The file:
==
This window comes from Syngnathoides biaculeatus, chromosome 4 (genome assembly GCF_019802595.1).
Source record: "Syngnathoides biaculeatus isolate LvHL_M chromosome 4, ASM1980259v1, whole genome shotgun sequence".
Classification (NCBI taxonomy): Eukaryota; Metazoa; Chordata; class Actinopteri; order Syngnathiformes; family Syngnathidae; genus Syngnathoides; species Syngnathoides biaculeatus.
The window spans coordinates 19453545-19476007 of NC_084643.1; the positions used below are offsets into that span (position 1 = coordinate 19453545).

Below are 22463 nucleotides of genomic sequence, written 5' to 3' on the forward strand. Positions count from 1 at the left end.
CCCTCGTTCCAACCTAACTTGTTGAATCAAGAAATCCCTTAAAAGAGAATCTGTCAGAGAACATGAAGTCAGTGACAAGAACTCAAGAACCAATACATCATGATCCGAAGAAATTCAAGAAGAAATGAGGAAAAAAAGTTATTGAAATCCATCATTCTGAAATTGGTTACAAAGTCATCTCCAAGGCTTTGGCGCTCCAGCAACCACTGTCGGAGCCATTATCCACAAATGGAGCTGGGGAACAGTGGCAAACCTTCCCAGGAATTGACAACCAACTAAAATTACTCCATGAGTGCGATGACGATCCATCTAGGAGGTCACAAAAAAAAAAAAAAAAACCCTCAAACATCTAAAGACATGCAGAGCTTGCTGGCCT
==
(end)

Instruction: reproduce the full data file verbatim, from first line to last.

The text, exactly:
This window comes from Syngnathoides biaculeatus, chromosome 4 (genome assembly GCF_019802595.1).
Source record: "Syngnathoides biaculeatus isolate LvHL_M chromosome 4, ASM1980259v1, whole genome shotgun sequence".
Classification (NCBI taxonomy): Eukaryota; Metazoa; Chordata; class Actinopteri; order Syngnathiformes; family Syngnathidae; genus Syngnathoides; species Syngnathoides biaculeatus.
The window spans coordinates 19453545-19476007 of NC_084643.1; the positions used below are offsets into that span (position 1 = coordinate 19453545).

Below are 22463 nucleotides of genomic sequence, written 5' to 3' on the forward strand. Positions count from 1 at the left end.
CCCTCGTTCCAACCTAACTTGTTGAATCAAGAAATCCCTTAAAAGAGAATCTGTCAGAGAACATGAAGTCAGTGACAAGAACTCAAGAACCAATACATCATGATCCGAAGAAATTCAAGAAGAAATGAGGAAAAAAAGTTATTGAAATCCATCATTCTGAAATTGGTTACAAAGTCATCTCCAAGGCTTTGGCGCTCCAGCAACCACTGTCGGAGCCATTATCCACAAATGGAGCTGGGGAACAGTGGCAAACCTTCCCAGGAATTGACAACCAACTAAAATTACTCCATGAGTGCGATGACGATCCATCTAGGAGGTCACAAAAAAAAAAAAAAAAACCCTCAAACATCTAAAGACATGCAGAGCTTGCTGGCCT